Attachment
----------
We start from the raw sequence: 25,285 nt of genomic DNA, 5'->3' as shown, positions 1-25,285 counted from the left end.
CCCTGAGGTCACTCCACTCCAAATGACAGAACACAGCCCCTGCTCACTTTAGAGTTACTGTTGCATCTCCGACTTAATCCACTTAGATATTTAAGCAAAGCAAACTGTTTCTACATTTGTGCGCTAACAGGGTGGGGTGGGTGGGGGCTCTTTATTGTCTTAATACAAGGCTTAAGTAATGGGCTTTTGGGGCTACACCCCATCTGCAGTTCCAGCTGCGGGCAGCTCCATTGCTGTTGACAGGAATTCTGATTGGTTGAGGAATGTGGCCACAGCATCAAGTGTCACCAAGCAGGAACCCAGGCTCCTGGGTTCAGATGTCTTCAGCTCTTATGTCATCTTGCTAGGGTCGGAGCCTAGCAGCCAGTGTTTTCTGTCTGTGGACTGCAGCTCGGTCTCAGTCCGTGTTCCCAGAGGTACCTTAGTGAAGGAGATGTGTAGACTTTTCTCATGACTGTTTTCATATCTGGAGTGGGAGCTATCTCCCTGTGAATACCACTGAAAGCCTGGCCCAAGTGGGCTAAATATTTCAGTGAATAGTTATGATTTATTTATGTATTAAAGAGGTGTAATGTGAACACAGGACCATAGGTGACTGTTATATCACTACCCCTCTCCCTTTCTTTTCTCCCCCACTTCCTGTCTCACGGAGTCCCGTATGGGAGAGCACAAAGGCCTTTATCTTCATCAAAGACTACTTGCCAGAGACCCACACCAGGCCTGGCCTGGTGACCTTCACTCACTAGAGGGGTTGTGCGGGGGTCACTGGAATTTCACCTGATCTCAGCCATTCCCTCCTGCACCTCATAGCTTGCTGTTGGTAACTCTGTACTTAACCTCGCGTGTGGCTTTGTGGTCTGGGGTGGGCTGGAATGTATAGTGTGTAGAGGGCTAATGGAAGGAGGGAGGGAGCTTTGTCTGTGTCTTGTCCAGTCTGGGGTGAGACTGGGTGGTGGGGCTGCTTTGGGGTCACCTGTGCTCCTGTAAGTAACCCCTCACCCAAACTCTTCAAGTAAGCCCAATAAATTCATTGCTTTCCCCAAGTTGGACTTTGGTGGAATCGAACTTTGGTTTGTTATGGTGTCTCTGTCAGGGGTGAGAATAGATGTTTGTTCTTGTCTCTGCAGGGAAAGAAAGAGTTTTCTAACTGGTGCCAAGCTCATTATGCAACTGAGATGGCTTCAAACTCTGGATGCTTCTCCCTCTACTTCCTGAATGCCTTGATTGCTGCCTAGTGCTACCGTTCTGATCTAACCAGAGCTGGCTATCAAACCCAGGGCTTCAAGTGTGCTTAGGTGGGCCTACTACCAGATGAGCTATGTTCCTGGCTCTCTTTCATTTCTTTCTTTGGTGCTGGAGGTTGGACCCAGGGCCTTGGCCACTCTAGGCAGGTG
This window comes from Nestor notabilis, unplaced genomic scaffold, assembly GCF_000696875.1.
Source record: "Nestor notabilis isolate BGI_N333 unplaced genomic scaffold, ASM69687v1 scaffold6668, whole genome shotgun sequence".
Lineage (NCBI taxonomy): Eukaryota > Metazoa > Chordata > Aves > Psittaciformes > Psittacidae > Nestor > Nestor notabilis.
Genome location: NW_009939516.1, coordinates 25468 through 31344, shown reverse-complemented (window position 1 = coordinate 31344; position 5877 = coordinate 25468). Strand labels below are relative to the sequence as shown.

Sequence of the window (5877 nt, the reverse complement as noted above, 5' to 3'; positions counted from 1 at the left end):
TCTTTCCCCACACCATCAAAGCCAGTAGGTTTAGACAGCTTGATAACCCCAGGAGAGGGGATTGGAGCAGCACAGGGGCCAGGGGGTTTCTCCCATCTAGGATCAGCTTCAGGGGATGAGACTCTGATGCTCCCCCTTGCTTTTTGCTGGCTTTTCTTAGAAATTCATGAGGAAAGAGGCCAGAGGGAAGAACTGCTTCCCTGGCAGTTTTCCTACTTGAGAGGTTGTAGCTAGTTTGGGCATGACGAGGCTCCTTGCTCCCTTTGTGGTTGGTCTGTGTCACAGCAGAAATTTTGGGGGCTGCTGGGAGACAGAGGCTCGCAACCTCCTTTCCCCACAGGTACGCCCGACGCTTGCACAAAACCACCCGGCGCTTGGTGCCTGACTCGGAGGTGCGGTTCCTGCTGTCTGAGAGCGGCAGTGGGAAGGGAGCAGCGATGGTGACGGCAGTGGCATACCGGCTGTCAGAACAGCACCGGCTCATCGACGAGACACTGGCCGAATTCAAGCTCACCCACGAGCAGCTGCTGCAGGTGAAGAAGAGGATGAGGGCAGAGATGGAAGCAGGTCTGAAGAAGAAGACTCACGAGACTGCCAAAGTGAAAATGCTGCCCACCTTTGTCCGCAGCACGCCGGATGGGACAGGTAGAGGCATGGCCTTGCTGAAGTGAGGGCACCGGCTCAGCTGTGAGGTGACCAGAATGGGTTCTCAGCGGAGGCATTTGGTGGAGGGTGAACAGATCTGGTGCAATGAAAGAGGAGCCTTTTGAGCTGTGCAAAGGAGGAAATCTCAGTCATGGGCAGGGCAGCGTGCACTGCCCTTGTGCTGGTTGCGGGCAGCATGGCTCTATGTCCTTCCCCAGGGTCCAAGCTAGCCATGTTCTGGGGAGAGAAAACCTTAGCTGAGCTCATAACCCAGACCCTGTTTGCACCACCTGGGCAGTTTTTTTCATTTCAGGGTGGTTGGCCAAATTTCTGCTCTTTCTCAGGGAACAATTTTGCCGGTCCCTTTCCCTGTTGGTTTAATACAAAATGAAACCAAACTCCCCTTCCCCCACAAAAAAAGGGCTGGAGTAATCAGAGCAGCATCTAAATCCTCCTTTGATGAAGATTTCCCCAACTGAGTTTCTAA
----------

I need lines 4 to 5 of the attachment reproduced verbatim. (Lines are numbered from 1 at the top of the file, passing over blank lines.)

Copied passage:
Source record: "Nestor notabilis isolate BGI_N333 unplaced genomic scaffold, ASM69687v1 scaffold6668, whole genome shotgun sequence".
Lineage (NCBI taxonomy): Eukaryota > Metazoa > Chordata > Aves > Psittaciformes > Psittacidae > Nestor > Nestor notabilis.